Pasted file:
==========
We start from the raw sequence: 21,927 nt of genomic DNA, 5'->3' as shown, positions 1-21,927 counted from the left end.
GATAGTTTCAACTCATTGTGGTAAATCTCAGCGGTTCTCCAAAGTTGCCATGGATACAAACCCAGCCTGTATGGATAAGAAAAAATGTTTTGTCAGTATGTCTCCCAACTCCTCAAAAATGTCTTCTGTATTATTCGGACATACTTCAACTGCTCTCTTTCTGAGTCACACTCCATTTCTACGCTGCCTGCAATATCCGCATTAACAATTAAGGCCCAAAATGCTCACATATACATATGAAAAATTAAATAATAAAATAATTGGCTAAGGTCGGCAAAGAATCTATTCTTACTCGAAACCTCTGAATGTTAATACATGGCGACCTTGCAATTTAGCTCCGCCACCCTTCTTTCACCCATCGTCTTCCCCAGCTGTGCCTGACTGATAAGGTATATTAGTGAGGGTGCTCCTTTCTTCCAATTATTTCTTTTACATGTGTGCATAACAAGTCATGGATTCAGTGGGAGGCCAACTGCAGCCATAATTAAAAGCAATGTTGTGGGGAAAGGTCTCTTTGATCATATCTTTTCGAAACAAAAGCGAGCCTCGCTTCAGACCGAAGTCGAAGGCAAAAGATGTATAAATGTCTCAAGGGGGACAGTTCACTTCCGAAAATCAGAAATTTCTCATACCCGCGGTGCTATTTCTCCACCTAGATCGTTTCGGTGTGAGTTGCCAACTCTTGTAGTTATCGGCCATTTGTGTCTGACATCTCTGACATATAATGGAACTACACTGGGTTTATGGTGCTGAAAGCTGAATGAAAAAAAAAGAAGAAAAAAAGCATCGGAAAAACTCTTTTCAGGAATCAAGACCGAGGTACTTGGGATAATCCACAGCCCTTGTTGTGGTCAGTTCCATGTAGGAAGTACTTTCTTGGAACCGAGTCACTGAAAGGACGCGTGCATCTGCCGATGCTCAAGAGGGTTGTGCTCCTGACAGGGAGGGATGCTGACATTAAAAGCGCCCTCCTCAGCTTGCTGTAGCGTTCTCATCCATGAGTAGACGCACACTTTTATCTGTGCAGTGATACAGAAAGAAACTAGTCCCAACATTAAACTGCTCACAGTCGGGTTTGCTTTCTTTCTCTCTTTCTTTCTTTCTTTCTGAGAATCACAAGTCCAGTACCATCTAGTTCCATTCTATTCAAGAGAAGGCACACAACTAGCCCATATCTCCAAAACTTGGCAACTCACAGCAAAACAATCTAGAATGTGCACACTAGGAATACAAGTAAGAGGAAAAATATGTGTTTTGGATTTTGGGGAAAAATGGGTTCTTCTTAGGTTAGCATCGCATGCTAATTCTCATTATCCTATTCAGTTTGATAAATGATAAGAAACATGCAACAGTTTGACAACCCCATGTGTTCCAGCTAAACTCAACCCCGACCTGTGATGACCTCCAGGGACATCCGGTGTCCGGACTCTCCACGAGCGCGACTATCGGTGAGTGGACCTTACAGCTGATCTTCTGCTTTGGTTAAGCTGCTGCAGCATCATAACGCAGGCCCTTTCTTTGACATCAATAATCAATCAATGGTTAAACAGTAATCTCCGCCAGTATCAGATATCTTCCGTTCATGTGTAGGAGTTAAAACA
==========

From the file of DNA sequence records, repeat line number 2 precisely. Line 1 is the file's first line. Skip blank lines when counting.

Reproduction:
GATAGTTTCAACTCATTGTGGTAAATCTCAGCGGTTCTCCAAAGTTGCCATGGATACAAACCCAGCCTGTATGGATAAGAAAAAATGTTTTGTCAGTATGTCTCCCAACTCCTCAAAAATGTCTTCTGTATTATTCGGACATACTTCAACTGCTCTCTTTCTGAGTCACACTCCATTTCTACGCTGCCTGCAATATCCGCATTAACAATTAAGGCCCAAAATGCTCACATATACATATGAAAAATTAAATAATAAAATAATTGGCTAAGGTCGGCAAAGAATCTATTCTTACTCGAAACCTCTGAATGTTAATACATGGCGACCTTGCAATTTAGCTCCGCCACCCTTCTTTCACCCATCGTCTTCCCCAGCTGTGCCTGACTGATAAGGTATATTAGTGAGGGTGCTCCTTTCTTCCAATTATTTCTTTTACATGTGTGCATAACAAGTCATGGATTCAGTGGGAGGCCAACTGCAGCCATAATTAAAAGCAATGTTGTGGGGAAAGGTCTCTTTGATCATATCTTTTCGAAACAAAAGCGAGCCTCGCTTCAGACCGAAGTCGAAGGCAAAAGATGTATAAATGTCTCAAGGGGGACAGTTCACTTCCGAAAATCAGAAATTTCTCATACCCGCGGTGCTATTTCTCCACCTAGATCGTTTCGGTGTGAGTTGCCAACTCTTGTAGTTATCGGCCATTTGTGTCTGACATCTCTGACATATAATGGAACTACACTGGGTTTATGGTGCTGAAAGCTGAATGAAAAAAAAAGAAGAAAAAAAGCATCGGAAAAACTCTTTTCAGGAATCAAGACCGAGGTACTTGGGATAATCCACAGCCCTTGTTGTGGTCAGTTCCATGTAGGAAGTACTTTCTTGGAACCGAGTCACTGAAAGGACGCGTGCATCTGCCGATGCTCAAGAGGGTTGTGCTCCTGACAGGGAGGGATGCTGACATTAAAAGCGCCCTCCTCAGCTTGCTGTAGCGTTCTCATCCATGAGTAGACGCACACTTTTATCTGTGCAGTGATACAGAAAGAAACTAGTCCCAACATTAAACTGCTCACAGTCGGGTTTGCTTTCTTTCTCTCTTTCTTTCTTTCTTTCTGAGAATCACAAGTCCAGTACCATCTAGTTCCATTCTATTCAAGAGAAGGCACACAACTAGCCCATATCTCCAAAACTTGGCAACTCACAGCAAAACAATCTAGAATGTGCACACTAGGAATACAAGTAAGAGGAAAAATATGTGTTTTGGATTTTGGGGAAAAATGGGTTCTTCTTAGGTTAGCATCGCATGCTAATTCTCATTATCCTATTCAGTTTGATAAATGATAAGAAACATGCAACAGTTTGACAACCCCATGTGTTCCAGCTAAACTCAACCCCGACCTGTGATGACCTCCAGGGACATCCGGTGTCCGGACTCTCCACGAGCGCGACTATCGGTGAGTGGACCTTACAGCTGATCTTCTGCTTTGGTTAAGCTGCTGCAGCATCATAACGCAGGCCCTTTCTTTGACATCAATAATCAATCAATGGTTAAACAGTAATCTCCGCCAGTATCAGATATCTTCCGTTCATGTGTAGGAGTTAAAACA